National Park of the Atlantic Isles of Galicia

Swimming swine stake claim to a Galician desert island

Fishermen complain wild boar are ransacking their produce and coming and going as they please

Cortegada Island on the Carril coast (Vilagarcía de Arousa).
Cortegada Island on the Carril coast (Vilagarcía de Arousa).XURXO LOBATO

“They swim like Michael Phelps and their numbers are growing,” says José Luis Villanueva, member of the fisherman’s guild and president of the shellfish farms that farm the cockles and clams that have made Carril, in Vilagarcía de Arousa, Pontevedra, famous. “They come out at night and move in families. There’s one with eight members and another with around 14. And they have a strategy – the strongest keeps a lookout while the others eat. If you want to get close to them at low tide, you have to go against the wind because they have an extraordinary sense of smell.”

The boar have a strategy – the strongest keeps a lookout while the others eat

Villanueva explains that his team of night watchmen – employed to protect the shellfish from poachers, both human and otherwise – spotted the wild boar four years ago and realized they had colonized Cortegada Island, which is separated from the mainland by a sandy channel favored by gourmet-quality bivalves.

Competent swimmers, these wild boar have adapted their nutritional habits to their new environment and root out what they fancy as though aware they are untouchable. For the 54 hectares of flat terrain that makes up Cortegada Island happens to be national parkland that belongs to the National Park of the Atlantic Isles of Galicia and, as such, offers the wild boar protection.

The Atlantic Isles of Galicia
The Atlantic Isles of GaliciaMaría Galán / AGE

The clam producers have got used to them but still view them as a menace. In 2013, after a mycological association drew attention to the havoc the boar had wrought on the island’s mushrooms – its 600 varieties making this a fungi treasure trove – the shellfish farmers revealed that they were also depleting their “crops.” In an attempt to scare the pigs off, some of the farmers put down plastic nets in the channel and used glass bottles to make a deterring din.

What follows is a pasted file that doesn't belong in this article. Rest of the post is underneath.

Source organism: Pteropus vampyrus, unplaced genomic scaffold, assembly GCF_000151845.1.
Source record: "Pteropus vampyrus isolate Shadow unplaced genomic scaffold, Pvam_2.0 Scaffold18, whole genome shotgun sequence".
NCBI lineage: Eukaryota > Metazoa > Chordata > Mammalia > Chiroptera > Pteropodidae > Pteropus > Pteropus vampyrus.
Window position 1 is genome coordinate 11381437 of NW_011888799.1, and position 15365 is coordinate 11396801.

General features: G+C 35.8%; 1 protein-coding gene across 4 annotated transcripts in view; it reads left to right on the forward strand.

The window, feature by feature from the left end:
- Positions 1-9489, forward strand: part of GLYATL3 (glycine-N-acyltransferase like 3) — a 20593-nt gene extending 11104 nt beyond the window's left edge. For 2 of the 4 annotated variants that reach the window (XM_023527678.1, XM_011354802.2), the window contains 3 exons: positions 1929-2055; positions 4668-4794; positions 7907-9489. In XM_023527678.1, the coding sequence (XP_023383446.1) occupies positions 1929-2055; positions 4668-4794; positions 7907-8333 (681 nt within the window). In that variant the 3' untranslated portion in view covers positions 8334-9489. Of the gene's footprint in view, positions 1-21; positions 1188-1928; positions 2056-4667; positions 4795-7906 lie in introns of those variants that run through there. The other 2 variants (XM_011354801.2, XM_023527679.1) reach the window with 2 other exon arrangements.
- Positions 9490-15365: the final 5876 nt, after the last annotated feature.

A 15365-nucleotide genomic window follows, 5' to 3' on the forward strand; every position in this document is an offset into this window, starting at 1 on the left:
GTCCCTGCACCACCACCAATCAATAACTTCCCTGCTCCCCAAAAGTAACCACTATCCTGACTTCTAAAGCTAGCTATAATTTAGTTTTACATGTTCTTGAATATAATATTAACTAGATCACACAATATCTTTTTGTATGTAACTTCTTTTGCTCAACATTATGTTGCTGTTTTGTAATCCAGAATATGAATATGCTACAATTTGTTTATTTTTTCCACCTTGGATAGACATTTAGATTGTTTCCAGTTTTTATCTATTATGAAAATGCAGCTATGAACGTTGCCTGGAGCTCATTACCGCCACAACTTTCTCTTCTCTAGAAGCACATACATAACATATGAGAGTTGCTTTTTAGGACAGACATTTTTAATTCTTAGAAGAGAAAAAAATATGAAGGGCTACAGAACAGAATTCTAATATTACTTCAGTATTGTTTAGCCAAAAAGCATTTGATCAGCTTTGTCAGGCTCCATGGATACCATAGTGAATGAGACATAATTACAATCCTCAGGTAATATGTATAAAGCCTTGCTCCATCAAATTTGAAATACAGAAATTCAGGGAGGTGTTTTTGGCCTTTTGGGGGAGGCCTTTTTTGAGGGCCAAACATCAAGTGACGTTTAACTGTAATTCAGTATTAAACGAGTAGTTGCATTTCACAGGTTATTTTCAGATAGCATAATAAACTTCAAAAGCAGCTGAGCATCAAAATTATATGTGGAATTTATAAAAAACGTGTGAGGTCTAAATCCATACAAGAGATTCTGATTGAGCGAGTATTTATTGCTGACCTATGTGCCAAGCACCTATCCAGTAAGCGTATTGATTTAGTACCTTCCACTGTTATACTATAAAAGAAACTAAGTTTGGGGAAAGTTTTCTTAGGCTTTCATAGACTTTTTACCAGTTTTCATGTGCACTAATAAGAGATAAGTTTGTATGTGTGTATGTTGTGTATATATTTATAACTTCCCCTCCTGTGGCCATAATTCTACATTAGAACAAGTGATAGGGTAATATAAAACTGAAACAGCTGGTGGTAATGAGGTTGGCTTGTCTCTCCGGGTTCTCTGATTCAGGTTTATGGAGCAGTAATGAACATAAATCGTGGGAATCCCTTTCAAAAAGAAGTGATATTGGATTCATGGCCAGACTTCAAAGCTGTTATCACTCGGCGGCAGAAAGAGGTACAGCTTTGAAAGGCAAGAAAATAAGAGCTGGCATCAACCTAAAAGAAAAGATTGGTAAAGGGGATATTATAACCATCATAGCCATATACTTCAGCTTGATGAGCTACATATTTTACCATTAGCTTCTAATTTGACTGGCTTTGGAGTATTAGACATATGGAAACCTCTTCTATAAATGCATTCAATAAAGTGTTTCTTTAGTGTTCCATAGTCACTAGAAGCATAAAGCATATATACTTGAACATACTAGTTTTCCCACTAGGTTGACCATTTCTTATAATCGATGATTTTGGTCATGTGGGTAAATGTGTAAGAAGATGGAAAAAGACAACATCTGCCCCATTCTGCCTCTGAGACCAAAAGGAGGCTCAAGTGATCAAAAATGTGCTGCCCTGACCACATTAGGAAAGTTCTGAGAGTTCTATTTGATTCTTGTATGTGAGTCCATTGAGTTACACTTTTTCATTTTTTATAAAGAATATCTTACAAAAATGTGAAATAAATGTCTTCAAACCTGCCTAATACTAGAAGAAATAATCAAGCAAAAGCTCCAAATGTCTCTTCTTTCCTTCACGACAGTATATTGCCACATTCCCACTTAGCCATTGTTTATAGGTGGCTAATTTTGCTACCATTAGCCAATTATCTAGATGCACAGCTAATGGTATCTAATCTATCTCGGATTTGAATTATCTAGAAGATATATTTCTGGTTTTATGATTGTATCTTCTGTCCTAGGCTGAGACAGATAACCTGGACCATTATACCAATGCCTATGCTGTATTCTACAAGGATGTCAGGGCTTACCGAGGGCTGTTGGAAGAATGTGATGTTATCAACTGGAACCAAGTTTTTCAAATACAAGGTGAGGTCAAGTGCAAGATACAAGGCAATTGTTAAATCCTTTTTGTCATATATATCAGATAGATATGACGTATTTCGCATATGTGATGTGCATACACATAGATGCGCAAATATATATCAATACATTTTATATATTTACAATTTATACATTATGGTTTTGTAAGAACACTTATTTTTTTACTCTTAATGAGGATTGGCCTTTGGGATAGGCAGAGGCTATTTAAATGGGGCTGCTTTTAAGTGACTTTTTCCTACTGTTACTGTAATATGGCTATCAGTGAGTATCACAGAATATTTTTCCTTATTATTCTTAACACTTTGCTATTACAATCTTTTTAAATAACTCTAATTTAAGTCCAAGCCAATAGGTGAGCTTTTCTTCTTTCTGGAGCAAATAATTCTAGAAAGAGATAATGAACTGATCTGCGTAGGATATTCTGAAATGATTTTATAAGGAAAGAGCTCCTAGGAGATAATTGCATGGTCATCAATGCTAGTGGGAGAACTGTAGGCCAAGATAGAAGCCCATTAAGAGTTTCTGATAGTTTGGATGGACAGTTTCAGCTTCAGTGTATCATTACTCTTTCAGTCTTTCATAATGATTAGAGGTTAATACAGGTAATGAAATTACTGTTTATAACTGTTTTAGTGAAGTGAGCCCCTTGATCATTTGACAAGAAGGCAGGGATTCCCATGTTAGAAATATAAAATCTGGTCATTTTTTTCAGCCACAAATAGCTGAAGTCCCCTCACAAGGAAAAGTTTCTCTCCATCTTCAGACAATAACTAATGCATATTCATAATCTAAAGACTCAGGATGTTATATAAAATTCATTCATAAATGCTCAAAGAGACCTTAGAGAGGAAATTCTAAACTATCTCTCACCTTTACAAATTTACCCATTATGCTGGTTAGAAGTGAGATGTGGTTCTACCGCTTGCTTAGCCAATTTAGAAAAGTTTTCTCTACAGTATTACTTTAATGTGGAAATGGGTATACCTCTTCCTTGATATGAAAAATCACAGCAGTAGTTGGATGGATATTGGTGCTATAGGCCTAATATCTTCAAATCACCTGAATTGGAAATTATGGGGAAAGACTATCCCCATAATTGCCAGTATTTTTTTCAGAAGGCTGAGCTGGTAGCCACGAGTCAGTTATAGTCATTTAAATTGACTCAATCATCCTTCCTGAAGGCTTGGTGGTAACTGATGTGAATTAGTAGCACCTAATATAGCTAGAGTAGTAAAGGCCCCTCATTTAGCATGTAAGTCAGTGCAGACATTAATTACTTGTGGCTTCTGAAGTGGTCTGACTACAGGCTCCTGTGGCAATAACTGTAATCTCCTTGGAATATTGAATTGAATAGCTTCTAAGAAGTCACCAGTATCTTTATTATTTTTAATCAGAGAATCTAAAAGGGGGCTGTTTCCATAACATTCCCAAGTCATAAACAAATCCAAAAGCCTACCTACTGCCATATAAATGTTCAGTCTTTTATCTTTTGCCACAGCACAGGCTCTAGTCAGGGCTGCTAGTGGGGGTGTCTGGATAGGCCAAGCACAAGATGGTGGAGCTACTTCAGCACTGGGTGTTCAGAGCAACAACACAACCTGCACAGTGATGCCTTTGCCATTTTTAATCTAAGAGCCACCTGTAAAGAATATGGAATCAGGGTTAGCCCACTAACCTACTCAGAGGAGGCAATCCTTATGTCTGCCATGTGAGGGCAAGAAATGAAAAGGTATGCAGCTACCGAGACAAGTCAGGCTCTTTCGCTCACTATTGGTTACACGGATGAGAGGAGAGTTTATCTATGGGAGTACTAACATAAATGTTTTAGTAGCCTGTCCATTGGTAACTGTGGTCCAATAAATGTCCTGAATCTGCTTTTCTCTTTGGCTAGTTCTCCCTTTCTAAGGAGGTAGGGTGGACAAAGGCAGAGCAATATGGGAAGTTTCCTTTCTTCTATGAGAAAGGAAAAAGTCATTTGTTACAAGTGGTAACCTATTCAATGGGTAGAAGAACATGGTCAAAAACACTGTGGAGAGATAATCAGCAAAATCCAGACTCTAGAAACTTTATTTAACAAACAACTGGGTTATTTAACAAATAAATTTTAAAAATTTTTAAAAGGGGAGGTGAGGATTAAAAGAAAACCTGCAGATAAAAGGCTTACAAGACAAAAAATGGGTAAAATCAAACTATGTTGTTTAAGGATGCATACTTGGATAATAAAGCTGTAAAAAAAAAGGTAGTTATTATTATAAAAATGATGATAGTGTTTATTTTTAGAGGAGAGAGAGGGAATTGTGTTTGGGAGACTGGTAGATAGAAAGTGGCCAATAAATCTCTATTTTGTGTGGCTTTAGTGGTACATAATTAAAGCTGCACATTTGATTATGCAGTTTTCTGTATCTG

But, some time later, it was discovered that it wasn’t so much the shellfish the boar were after, but the sea worms used by the fishermen as bait.

These wild boar have adapted their nutritional habits to their new environment

According to Villanueva, as they seek out the worms to eat with seaweed and mussels, they destroy everything in their path, making an almighty din in the process. “It’s a riot,” says Villanueva. “They turn the rocks over with their snouts, they roll and splash around, they break shells and generally create merry hell.” They also pull down the walls that separate the banks the shellfish are cultivated on and other walls that have been around since the beginning of the last century.

So why have these pelagic pigs chosen to make their home on Cortegada, an island that was abandoned by its inhabitants to make way for an imposing summer palace for Alfonso XIII in 1910 as a gift from his people?

Perhaps they know they are safe there. For though the island was evacuated, the summer residence was never built. In 1978, the current king’s grandfather, Don Juan de Borbón, sold the archipelago for 60 million pesetas (€360,000); and in 2007 the regional government paid €1.8 million to an estate agent to get it back into the public domain.

It isn’t so much the shellfish the boar are after, but the sea worms used by the fishermen as bait

The shellfish farmers have repeatedly asked Galicia’s regional government and the National Park authorities to remove the wild boar. In June 2014, the Environmental Protection Service caught a man for shooting one of the pigs. Afterwards, a rumor spread that the park authorities were responsible for bringing the first pair of wild boar to the vicinity – the porcine equivalent to Adam and Eve, who then went forth and multiplied. However, the park’s director, José Antonio Fernández Bouzas and his fauna expert Vicente Piorno, deny this vehemently.

According to the director, the first boar swam to the island alone because they are good swimmers and can cover dozens of kilometers in a night. Information gathered by hidden cameras also revealed that there is only one female living on the island along with four adolescents and four piglets. And like the rest of the flora and fauna in the park, they are untouchable. “Some people might not want them there,” says Piorno, “but they came there naturally and they are woodland animals, native to Galicia.”

Fernández adds that the wild boar are themselves are territorial, which helps to keep numbers down. “As far as the mushrooms are concerned, “ he says, “we have got the most specialized of experts in Galicia onto it and they dismiss the idea that the boar are destroying the fungus. They point out that the boars’ rummaging helps the spores to spread. They are part of the pyramid.”

English version by Heather Galloway.


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